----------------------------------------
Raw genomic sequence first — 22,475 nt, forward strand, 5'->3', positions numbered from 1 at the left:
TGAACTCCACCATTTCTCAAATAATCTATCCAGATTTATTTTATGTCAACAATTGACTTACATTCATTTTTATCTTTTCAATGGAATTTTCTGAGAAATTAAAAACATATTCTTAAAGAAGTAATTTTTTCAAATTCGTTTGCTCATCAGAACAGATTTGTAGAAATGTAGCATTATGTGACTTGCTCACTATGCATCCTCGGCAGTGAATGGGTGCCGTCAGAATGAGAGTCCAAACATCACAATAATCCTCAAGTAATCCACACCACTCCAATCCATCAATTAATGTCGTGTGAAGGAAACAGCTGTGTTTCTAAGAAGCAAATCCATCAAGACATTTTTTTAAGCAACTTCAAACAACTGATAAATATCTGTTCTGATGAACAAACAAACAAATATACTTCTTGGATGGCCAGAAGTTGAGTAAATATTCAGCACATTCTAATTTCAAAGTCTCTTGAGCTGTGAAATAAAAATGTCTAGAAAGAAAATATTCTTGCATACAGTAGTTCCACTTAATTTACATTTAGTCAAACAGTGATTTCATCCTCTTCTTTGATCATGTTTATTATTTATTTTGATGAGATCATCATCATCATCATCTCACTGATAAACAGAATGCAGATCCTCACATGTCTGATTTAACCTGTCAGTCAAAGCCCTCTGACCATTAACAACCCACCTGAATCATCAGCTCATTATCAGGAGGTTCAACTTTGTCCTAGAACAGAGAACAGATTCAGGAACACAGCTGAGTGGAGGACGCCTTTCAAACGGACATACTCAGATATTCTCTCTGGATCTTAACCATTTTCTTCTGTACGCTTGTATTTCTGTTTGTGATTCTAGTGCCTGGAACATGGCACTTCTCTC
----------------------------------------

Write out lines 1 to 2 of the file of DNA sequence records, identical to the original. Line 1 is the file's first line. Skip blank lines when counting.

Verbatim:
Raw genomic sequence first — 22,475 nt, forward strand, 5'->3', positions numbered from 1 at the left:
TGAACTCCACCATTTCTCAAATAATCTATCCAGATTTATTTTATGTCAACAATTGACTTACATTCATTTTTATCTTTTCAATGGAATTTTCTGAGAAATTAAAAACATATTCTTAAAGAAGTAATTTTTTCAAATTCGTTTGCTCATCAGAACAGATTTGTAGAAATGTAGCATTATGTGACTTGCTCACTATGCATCCTCGGCAGTGAATGGGTGCCGTCAGAATGAGAGTCCAAACATCACAATAATCCTCAAGTAATCCACACCACTCCAATCCATCAATTAATGTCGTGTGAAGGAAACAGCTGTGTTTCTAAGAAGCAAATCCATCAAGACATTTTTTTAAGCAACTTCAAACAACTGATAAATATCTGTTCTGATGAACAAACAAACAAATATACTTCTTGGATGGCCAGAAGTTGAGTAAATATTCAGCACATTCTAATTTCAAAGTCTCTTGAGCTGTGAAATAAAAATGTCTAGAAAGAAAATATTCTTGCATACAGTAGTTCCACTTAATTTACATTTAGTCAAACAGTGATTTCATCCTCTTCTTTGATCATGTTTATTATTTATTTTGATGAGATCATCATCATCATCATCTCACTGATAAACAGAATGCAGATCCTCACATGTCTGATTTAACCTGTCAGTCAAAGCCCTCTGACCATTAACAACCCACCTGAATCATCAGCTCATTATCAGGAGGTTCAACTTTGTCCTAGAACAGAGAACAGATTCAGGAACACAGCTGAGTGGAGGACGCCTTTCAAACGGACATACTCAGATATTCTCTCTGGATCTTAACCATTTTCTTCTGTACGCTTGTATTTCTGTTTGTGATTCTAGTGCCTGGAACATGGCACTTCTCTC